The Fed’s Program

The Lehmann Letter (SM) Today the Federal Reserve announced that it would, “… put downward pressure on longer-term interest rates and help make broader financial conditions more accommodative.” This was not good enough for stock-market investors, and share prices plunged. But what can the Fed do? Interest rates are at historic lows. The Fed can’t push them any lower: At least not enough to make a difference. So we’re stuck. And so is the Fed. The problem lies in the wreckage of the recent credit-excess and the consequent recession. Household balance sheets are in weak condition, limiting household borrowing and Continue reading


The Lehmann Letter (SM) The stock market is down today because of continuing concerns over the euro’s fate and Greece’s ability to avoid default. It is difficult to sort through each nation’s statements and interests regarding these events. But it is not difficult to put current developments in historical perspective. The European nations were at each other’s throats for over 500 years, going back to when the modern nation-state was born. World War II brought a cataclysmic end to that approach. For the past 65 years Europe has knit itself into an organization that would have been difficult to imagine Continue reading

The President’s Plan: By the Numbers

The Lehmann Letter (SM) Here is how the president’s recent jobs bill breaks out: Extend payroll-tax cuts – $250 billion, extend unemployment benefits – $50 billion, hire more teachers, police and firefighters – $35 billion, infrastructure projects – $105 billion. This is to be paid by a $400 billion increase in taxes on upper-income earners and a $40 billion increase in oil-industry taxes. So $440 billion in tax-cut extensions and additional expenditures are to be paid by $440 billion in additional taxes. If you look at these numbers, it seems that a $300 billion tax-cut extension and unemployment-benefit extension for Continue reading

The President’s Plan

The Lehmann Letter (SM) The president challenged Congress to pass his jobs-creation plan forthwith. The president also said that his plan created no new spending, and that other and future spending reductions would offset any present increase. The plan also extended the payroll-tax reduction. An increase in public-works spending and public-employee hiring coupled with a tax-increase postponement should help the economy. And it makes sense to permit the deficit’s expansion now, to be offset by a sharper reduction later when the economy is more robust. Keep in mind, however, that even if the president gets his entire package it can’t Continue reading

The President’s Speech

The Lehmann Letter (SM) The economy suffers from weak demand. Additional purchases would provide business with the incentive to boost production and hiring. The president’s challenge: Stimulate expenditures to promote employment. Cut taxes? Maybe…. But people may just save the additional funds to bolster their liquidity. Increase spending on public works? That would provide direct employment gains, and newly hired employees would spend their earnings – promoting business production and private job gains. If the increase in public-works expenditures is accompanied by reductions in federal spending elsewhere, the impact will be muted. The economy requires a net gain in spending Continue reading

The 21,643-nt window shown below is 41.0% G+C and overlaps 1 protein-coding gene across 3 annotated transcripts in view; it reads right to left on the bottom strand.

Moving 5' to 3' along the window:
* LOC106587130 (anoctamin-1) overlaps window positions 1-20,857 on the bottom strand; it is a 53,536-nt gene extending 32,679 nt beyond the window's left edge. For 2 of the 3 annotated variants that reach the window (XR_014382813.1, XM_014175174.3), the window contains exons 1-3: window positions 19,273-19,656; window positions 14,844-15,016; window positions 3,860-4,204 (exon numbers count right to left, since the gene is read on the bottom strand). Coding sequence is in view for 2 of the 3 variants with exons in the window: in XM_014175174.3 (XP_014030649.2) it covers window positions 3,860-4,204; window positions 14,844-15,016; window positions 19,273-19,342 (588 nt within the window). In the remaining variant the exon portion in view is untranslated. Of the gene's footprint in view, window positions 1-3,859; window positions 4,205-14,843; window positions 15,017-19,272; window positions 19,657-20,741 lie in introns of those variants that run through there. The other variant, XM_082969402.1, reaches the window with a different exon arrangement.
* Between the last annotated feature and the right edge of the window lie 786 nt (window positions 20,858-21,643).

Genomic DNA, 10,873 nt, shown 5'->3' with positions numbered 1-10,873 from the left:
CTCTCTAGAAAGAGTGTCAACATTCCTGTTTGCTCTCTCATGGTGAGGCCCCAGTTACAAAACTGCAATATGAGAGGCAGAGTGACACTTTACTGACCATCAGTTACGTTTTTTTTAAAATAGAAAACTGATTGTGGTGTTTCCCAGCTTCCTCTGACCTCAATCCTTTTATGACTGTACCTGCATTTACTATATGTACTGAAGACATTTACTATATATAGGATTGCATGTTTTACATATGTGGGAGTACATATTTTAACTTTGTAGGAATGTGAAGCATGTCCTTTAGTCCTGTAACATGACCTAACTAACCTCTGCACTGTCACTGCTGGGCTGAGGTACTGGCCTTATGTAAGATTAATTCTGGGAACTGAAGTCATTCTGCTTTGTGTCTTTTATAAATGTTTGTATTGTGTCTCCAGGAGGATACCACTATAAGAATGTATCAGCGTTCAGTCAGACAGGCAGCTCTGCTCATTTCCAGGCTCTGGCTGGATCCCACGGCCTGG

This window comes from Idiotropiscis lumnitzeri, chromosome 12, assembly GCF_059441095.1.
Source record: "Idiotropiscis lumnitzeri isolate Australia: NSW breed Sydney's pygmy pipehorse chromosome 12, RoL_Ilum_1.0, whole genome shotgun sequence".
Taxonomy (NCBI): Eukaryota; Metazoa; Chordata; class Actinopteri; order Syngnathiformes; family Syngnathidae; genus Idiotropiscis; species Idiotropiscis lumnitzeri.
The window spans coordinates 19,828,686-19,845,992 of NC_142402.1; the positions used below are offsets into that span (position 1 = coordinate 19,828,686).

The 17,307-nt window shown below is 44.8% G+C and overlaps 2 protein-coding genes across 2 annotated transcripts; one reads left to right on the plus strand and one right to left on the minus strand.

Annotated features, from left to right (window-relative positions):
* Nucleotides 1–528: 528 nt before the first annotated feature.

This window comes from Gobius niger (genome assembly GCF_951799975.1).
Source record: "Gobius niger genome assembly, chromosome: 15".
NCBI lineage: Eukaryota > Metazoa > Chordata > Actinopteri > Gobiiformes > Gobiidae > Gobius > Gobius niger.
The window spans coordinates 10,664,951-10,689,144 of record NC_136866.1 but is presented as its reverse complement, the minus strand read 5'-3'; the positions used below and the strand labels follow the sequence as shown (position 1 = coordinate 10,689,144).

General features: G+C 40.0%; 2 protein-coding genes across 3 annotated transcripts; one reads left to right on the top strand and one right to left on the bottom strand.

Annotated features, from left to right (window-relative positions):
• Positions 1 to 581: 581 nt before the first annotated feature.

Europe Is Not The Problem

The Lehmann Letter (SM) The stock market tumbled this morning following sell offs around the globe. But Europe’s fiscal crisis and sovereign debt problems and questions about the Euro’s longevity are not the problem. See the front page article in today’s New York Times that discusses Europe’s efforts to forge a united front to deal with these issues: Europe will probably succeed, salvage the Euro and grow stronger for the effort. Today’s stock market woes are tied to the prospect of weak earnings here at home stemming from inadequate growth in aggregate demand. Sales volume can’t recover until households Continue reading

Employment Report Disappoints

The Lehmann Letter (SM) This morning the Bureau of Labor Statistics reported that health care added jobs in August while all other sectors shed workers or showed virtually no change: The consequence: No job growth last month. Job Growth (Click on chart to enlarge.) Recessions shaded As this letter has reported in the past, and the chart above makes clear, the economy must consistently add several hundred thousand jobs a month to provide evidence of robust and growing conditions. That hasn’t happened during the recovery from the recent recession. Some months have attained that goal, but consistent job growth Continue reading